Atherosclerosis in the iliac artery (main pelvic artery towards the leg) may result in narrowing or obstruction (occlusion), leading to reduced blood flow to the leg. This is called iliac artery occlusive disease. Iliac artery occlusive disease may lead to symptoms of pain in the legs at walking (intermittent claudication), pain at rest, or even ulcers of the foot or leg. A range of surgical and endovascular (from inside the artery, e.g. angioplasty) treatment options are available. Open surgical procedures have excellent patency rates (percentage of the vessels that remain open) but at the cost of substantial illness and death. Endovascular treatment has good safety and short-term effectiveness with decreased illness, complications and costs compared with open surgical procedures. Percutaneous transluminal angioplasty (PTA; dilation of the artery with a balloon) and stenting (insertion of a small mesh tube) are widely used endovascular treatment options for iliac artery occlusive disease. A narrowing or obstruction of the iliac artery can be treated successfully by PTA alone. If PTA alone is not successful, an additional stent can be placed. Alternatively, a stent could be placed on its own to treat an iliac narrowing or obstruction (this is called primary stenting). However, there is limited evidence to prove which endovascular treatment strategy is better for stenotic and occlusive lesions of the iliac arteries. This review investigates whether it is better to place a stent primarily, or only on specific indications.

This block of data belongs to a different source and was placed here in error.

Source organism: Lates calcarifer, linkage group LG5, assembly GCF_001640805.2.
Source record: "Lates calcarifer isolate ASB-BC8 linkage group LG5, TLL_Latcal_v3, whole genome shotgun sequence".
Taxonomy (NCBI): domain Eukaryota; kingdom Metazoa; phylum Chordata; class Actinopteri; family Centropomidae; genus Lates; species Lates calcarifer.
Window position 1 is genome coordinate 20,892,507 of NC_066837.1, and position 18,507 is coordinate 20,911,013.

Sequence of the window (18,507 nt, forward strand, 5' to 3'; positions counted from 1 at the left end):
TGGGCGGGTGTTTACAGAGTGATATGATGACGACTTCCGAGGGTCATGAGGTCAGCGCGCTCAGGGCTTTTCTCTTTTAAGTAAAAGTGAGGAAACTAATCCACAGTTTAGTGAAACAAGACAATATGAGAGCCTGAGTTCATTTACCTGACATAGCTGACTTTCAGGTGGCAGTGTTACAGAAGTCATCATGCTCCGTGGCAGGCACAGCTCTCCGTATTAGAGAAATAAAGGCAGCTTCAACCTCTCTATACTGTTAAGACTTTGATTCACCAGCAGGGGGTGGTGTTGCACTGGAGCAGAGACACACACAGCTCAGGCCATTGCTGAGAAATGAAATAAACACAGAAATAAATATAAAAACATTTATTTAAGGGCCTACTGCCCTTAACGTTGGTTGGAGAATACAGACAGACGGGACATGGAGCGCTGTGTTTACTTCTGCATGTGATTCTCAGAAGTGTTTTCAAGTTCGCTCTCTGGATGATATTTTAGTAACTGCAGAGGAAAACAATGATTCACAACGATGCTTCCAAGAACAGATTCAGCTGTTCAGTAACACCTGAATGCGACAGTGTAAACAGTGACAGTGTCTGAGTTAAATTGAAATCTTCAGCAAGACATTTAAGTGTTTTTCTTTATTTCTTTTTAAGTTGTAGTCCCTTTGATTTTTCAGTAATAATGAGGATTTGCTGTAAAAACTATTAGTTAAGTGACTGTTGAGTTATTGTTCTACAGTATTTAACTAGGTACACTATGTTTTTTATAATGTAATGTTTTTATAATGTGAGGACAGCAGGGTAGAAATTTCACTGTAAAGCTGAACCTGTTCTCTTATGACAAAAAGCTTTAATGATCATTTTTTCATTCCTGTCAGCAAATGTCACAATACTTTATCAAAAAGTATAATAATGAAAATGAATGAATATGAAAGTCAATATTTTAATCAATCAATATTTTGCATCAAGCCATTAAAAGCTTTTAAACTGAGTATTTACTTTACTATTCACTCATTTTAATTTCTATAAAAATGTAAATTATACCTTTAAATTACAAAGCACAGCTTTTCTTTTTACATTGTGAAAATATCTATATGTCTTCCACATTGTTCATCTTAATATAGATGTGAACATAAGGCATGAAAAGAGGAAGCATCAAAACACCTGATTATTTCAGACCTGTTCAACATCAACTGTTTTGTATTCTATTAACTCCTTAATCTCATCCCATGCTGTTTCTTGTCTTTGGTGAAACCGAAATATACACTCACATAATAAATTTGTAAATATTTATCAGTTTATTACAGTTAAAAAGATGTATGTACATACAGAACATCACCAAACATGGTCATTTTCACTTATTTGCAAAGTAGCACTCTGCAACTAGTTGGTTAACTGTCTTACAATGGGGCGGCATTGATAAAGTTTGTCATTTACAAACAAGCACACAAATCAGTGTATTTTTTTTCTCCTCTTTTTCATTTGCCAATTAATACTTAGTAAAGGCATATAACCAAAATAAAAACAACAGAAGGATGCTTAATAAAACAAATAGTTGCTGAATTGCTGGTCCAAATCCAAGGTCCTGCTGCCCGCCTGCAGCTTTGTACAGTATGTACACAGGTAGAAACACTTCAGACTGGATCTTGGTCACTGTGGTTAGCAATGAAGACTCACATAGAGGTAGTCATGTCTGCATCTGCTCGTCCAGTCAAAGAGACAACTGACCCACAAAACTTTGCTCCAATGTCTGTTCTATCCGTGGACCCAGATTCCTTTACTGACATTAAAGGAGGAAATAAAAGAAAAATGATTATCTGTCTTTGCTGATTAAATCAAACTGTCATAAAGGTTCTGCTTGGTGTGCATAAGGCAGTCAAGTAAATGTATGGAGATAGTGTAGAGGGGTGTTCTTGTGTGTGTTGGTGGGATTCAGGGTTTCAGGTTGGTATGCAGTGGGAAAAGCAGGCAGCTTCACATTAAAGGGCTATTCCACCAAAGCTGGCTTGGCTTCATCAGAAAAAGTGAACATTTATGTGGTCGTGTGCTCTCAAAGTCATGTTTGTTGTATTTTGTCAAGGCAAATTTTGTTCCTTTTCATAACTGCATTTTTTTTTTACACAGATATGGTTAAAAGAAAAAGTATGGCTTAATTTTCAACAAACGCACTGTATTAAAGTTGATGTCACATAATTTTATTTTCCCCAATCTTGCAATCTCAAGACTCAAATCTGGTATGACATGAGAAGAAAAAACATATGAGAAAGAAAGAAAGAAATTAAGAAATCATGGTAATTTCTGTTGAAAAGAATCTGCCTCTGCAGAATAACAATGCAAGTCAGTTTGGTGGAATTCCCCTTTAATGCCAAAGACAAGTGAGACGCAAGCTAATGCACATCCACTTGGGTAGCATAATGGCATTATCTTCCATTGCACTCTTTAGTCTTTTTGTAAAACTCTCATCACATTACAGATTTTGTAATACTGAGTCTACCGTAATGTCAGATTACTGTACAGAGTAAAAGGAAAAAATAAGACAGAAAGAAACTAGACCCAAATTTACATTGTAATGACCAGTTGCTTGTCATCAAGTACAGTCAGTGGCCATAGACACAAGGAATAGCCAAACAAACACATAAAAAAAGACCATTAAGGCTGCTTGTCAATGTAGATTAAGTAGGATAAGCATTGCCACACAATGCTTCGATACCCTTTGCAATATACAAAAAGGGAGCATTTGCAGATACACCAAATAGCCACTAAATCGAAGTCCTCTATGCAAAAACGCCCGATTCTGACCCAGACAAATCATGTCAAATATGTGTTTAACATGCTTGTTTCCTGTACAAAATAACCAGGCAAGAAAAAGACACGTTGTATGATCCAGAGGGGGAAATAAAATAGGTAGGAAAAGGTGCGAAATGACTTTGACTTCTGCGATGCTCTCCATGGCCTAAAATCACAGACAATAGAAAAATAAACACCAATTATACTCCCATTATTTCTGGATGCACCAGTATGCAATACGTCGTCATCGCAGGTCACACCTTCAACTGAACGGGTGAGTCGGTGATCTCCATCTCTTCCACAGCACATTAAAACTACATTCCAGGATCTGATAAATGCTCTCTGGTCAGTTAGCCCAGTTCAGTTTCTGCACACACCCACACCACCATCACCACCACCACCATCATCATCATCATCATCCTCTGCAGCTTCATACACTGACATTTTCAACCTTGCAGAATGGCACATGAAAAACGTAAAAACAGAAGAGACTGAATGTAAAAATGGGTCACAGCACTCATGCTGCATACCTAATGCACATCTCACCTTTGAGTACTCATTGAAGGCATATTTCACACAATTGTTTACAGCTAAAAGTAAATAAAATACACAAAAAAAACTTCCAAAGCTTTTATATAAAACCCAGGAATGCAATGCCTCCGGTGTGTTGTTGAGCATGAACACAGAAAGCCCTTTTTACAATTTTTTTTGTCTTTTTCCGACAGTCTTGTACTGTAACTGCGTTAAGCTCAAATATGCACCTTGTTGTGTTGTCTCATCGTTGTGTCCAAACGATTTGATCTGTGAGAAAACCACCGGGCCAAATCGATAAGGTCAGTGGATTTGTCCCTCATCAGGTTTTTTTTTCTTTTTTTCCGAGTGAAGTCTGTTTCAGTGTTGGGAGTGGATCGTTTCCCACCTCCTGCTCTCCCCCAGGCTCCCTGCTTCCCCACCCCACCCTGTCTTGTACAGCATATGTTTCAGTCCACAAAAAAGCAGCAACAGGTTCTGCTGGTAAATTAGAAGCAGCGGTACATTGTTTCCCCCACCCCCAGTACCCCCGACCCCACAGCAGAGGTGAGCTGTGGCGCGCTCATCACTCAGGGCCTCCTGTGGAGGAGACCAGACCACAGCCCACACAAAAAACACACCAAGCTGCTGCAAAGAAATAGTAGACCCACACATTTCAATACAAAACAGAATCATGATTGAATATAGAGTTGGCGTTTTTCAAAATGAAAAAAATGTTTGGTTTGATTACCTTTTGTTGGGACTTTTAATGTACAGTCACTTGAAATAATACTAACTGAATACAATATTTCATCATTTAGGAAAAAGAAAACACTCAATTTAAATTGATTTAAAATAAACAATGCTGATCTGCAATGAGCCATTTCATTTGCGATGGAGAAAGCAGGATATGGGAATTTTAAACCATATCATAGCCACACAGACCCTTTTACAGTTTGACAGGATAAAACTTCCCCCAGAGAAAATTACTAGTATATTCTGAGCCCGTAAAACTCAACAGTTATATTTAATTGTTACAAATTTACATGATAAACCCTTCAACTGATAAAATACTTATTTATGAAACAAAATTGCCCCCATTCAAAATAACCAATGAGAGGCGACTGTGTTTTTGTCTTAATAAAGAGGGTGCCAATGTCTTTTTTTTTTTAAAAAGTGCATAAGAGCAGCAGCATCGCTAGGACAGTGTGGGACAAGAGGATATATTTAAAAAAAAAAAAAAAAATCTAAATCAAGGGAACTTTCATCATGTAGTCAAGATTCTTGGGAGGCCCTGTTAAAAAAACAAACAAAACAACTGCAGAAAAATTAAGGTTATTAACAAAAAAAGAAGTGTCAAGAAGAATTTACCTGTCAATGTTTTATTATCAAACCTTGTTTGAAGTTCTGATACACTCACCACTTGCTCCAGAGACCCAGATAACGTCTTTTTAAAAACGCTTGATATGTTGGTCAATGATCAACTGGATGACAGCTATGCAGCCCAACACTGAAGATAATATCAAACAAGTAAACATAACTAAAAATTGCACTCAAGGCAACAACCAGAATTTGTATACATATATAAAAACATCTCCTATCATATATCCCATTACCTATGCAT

We identified only two studies with a combined total of 397 participants relevant to this topic. Combining of data was not possible due to the differences between the two included studies. We could not demonstrate that either of the two strategies was superior to the other. Five of the pre-planned outcomes were not reported in either study (improvement in walking distance as reported by the patient, measured claudication distance, ulcer healing, major amputation-free survival (survival without above-ankle amputation), delayed complications (more than 72 hours)). In most other pre-planned outcomes no differences were shown between the treatments (improvement in the stage of the classification of the severity of the arterial occlusive disease, resolution of symptoms and signs, improvement of quality of life, technical success of the procedure, patency of the treated vessel). However, in one study, which only included iliac artery occlusions, fewer complications were observed in the group of participants that were treated with primary stenting. The other study showed a slightly higher ankle brachial index (blood pressure in the leg compared to blood pressure in the arm, higher is better) at two years after the procedure, but not at other time points. This difference might not be clinically relevant. More research is necessary on this subject.